The Evo, while lightly colored from the standard Ety target response here and there, is still mostly a neutralish in-ear, particularly compared to most tunings things out there. This is most bass enhanced armature I’ve heard from Ety (I haven’t heard the 3 series but have all the other permutations), but it’s far from being bassy. This is also one of the more relaxed upper mid tunings from Ety I’ve heard, but it’s far from being a relaxed upper midrange; it’s still an Ety. Treble seems to continue to the Ety tradition of being somewhat relaxed with deep fit, although Evo seems to have much less lower treble in the transition area from upper midrange to treble. I hear small treble peaks at approximately 8k and 10.5k but they are very very tame with standard Ety brain-tickling fit.

Photo from

via Mac Mini >> Pi2AES (via AES) >> RME ADI-2 PRO FS R
Measurements taken with Chinese Clone 711 coupler, Apple Lightning Dongle, iPhone 12 Pro, Studio Six Digital AudioTools

Vs. Etymotic ER4XR
MSRP $299


The Evo bass is slightly fuller and deeper sounding than the ER4XR. While it’s not a large difference, it can make a large difference in preference. It rumbles harder and hits with more authority; it displays a more nuanced texture with ease. Listening to electronic music and rap is just more palpable and leads to more enjoyment on the Evo. The extra bit on the bottom is nice for all those thinner recordings.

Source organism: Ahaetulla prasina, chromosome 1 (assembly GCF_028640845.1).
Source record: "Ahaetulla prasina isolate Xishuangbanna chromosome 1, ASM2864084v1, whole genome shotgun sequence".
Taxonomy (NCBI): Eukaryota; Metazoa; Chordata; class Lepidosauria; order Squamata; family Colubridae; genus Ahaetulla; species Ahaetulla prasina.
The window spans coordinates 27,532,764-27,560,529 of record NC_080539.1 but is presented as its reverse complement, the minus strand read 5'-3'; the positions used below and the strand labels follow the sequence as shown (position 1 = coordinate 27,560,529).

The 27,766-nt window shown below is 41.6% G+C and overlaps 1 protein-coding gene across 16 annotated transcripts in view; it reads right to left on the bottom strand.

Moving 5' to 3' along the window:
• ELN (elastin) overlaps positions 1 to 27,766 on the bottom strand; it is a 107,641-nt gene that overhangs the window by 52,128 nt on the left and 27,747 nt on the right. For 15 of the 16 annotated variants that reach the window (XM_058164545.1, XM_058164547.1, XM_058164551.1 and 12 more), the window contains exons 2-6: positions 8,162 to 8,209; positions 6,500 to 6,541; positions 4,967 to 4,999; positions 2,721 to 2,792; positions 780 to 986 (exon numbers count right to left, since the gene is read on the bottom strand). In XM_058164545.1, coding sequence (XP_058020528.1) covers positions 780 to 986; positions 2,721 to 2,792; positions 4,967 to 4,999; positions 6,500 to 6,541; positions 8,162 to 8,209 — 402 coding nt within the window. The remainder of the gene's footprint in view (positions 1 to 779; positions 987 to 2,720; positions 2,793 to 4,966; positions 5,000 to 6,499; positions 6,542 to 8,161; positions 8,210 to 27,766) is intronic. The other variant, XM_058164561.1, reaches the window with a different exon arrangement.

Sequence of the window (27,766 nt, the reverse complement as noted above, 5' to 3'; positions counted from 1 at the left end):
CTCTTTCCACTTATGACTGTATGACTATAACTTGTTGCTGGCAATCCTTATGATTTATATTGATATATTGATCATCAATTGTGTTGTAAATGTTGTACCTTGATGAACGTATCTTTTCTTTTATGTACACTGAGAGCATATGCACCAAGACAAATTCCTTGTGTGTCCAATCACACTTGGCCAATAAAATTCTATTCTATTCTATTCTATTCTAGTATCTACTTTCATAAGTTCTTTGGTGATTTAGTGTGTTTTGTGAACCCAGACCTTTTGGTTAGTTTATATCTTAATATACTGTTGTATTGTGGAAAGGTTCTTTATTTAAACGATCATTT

The midrange is very resolving and transparent on both models, however the Evo has a slightly richer and smoother male vocal. While this comes at the cost of low level nuance and resolution, it does so without losing too much. The same follows suite with female vocals; they are more energetic and raw sounding on the ER4XR and slightly fuller, richer on the Evo. Think of vocals as slightly more transparent, nuanced and energetic on the ER4XR but slightly richer and smoother sounding on the Evo. The differences are minor but can certainly evoke stronger preference responses one way or the other. I love the vocal nuances on the ER4XR.

Evo rock guitar bite and crunch is a little smoothed compared to the ER4XR, which has a more energetic attack. On the other hand, Evo ads a little weight and body to rock guitars, whereas they sound a little leaner on the ER4XR. Since Ety treble, with deep enough fit is fairly easy going, neither have an airy presentation, so guitars don’t quite soar like they do on brighter sets.